Del.icio.us: Design for Everyone?

The challenge in social networks where tagging is a vital component and at the core of the service’s functionality is to design it from the ground-up for everyone. That translates into designing not only for the good-minded individuals who want to use the service for its intended purpose, but to also walk through typical user scenarios informed by the trials and tribulations that other services have experienced. History teaches us much, if only we would listen.

It is ridiculously simple to game Del.icio.us today. As long as you’re interested in a set of keywords or a concept that isn’t extremely popular (as apparently many health phrases aren’t currently), anyone can put any result near the top of the search results listing within 24 hours (apparently only because it takes 24 hours for Del.icio.us to re-index its database). In 5 minutes I had setup 10 new dummy Del.icio.us accounts and in another 5 minutes, had them all pointing to a dummy page for certain keywords (depression drugs). The next day I went to the site, typed in the health phrase I was targeting, and voila! There it was at number three:

Click for larger image

Del.icio.us was, apparently, not designed for people looking to get their own pages near the top of a search result. And yet, we’ve known for over a decade now that if you place any search interface on any database, people will try and use that system to get their own results near the top. It’s unclear to me why it was so incredibly easy to do what I just did. The only thing stopping more people from doing it is that Del.icio.us isn’t yet quite on most people’s radars (but it is growing in extraordinary leaps and bounds).

But let’s assume Del.icio.us is run by some very smart people who will figure out simple controls to stop the abuse that I just illustrated. What about the regular results, ostensibly tagged by ordinary folks looking to help others out? How relevant are they and what kind of quality can we find here?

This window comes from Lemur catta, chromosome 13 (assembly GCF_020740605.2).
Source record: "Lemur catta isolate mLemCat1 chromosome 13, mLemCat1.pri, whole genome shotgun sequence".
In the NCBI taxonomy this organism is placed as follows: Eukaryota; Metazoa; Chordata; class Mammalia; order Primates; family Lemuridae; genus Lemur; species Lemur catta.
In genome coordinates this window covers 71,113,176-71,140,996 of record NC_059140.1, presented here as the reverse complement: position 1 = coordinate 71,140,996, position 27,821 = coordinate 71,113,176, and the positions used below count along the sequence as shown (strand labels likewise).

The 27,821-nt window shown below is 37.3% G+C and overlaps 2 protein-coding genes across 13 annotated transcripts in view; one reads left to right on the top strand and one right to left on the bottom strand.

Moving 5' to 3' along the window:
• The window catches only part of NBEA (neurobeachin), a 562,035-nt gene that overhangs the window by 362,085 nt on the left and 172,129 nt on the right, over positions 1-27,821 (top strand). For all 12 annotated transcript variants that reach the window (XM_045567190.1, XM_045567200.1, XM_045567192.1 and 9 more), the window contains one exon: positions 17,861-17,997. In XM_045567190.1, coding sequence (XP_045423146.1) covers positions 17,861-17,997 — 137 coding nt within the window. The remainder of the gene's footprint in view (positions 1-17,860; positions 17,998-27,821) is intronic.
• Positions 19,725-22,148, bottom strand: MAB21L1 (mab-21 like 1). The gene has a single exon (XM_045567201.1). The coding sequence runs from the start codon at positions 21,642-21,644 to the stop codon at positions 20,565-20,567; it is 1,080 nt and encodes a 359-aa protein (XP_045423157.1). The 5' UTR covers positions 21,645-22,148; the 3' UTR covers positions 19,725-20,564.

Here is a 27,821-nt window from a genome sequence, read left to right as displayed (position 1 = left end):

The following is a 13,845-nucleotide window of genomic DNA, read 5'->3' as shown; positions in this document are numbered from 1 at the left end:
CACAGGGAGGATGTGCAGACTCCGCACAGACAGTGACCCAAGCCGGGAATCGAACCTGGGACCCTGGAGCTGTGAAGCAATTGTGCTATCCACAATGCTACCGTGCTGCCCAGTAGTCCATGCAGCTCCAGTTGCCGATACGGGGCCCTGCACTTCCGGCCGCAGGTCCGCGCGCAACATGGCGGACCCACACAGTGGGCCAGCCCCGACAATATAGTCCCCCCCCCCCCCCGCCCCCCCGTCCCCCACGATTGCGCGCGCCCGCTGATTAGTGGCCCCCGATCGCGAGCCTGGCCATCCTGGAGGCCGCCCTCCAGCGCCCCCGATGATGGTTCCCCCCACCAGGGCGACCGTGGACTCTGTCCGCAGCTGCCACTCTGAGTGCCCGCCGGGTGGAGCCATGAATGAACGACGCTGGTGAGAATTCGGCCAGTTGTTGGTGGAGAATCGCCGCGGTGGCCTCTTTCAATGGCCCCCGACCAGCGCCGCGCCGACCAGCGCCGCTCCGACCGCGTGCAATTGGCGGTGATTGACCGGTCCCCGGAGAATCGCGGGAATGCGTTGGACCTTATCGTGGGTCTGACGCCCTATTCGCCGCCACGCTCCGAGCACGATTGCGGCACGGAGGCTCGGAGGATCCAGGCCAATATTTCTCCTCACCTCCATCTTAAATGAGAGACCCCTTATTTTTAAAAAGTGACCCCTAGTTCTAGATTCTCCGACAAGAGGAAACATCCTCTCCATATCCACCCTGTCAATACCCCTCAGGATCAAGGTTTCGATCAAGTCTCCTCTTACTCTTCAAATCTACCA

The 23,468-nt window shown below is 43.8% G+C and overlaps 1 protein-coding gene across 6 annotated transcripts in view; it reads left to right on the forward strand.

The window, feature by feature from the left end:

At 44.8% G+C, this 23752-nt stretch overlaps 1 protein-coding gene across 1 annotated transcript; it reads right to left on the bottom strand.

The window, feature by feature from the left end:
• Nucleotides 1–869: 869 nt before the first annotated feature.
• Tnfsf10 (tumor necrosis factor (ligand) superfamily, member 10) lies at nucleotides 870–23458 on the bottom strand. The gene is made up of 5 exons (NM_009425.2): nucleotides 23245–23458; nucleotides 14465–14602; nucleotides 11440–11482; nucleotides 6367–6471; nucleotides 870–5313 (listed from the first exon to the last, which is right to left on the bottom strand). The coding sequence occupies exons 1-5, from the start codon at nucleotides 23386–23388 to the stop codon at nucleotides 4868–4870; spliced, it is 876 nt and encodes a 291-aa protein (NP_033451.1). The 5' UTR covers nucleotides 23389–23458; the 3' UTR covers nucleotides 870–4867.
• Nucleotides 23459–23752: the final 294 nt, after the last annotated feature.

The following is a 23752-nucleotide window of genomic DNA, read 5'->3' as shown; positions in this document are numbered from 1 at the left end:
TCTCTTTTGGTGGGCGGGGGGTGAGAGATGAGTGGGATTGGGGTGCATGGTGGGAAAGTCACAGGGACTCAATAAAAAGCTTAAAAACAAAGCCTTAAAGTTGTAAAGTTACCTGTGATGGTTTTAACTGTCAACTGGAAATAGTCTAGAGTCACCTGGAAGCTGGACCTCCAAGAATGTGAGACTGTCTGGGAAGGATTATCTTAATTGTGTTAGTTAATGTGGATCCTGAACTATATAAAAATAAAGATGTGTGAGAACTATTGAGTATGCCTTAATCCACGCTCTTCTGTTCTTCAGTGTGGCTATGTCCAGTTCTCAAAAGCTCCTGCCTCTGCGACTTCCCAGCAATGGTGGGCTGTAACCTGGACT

With Del.icio.us, it’s far more easier to run health and mental health searches. I chose a term that my own users often type into my website’s search engine, so I know it’s a commonly searched-on term. On the result I gamed, “depression drugs,” let’s look at the other results that bubbled up through tagging:

  1. Although the title is listed as “Health education: Stress, Depression, Anxiety, Drug Use” it’s actually a website that is an online book entitled, “How to Survive Unbearable Stress” which was published in 2004. It’s certainly an interesting site and appears to have useful information on a cursory review, but its relevance to “depression drugs” escapes me (I couldn’t find any content that discussed drugs commonly prescribed for depression).
  2. The second result is also from 2004, and is a news artcle about the publication’s belief (supported by some questionable assertions) that at one time, President Bush was taking antidepressants (and that is somehow “news”). Interesting to someone looking for political conspiracy theories, but completely irrelevant to someone searching for depression drug information.
  3. My gamed result pointing to a Geocities placeholder page.
  4. The fourth result, a journal article from PLoS Medicine, is the most interesting of the first 10 presented, by far. Well, to me as a researcher and writer in this field, it’s interesting. To someone looking for depression drug information, it’s probably a little too academic and lengthy for most to read through or care about. It’s also offering a different kind of political view, one debated within the field itself. I’d argue this result is both relevant and of high quality, but not exactly what I was expecting.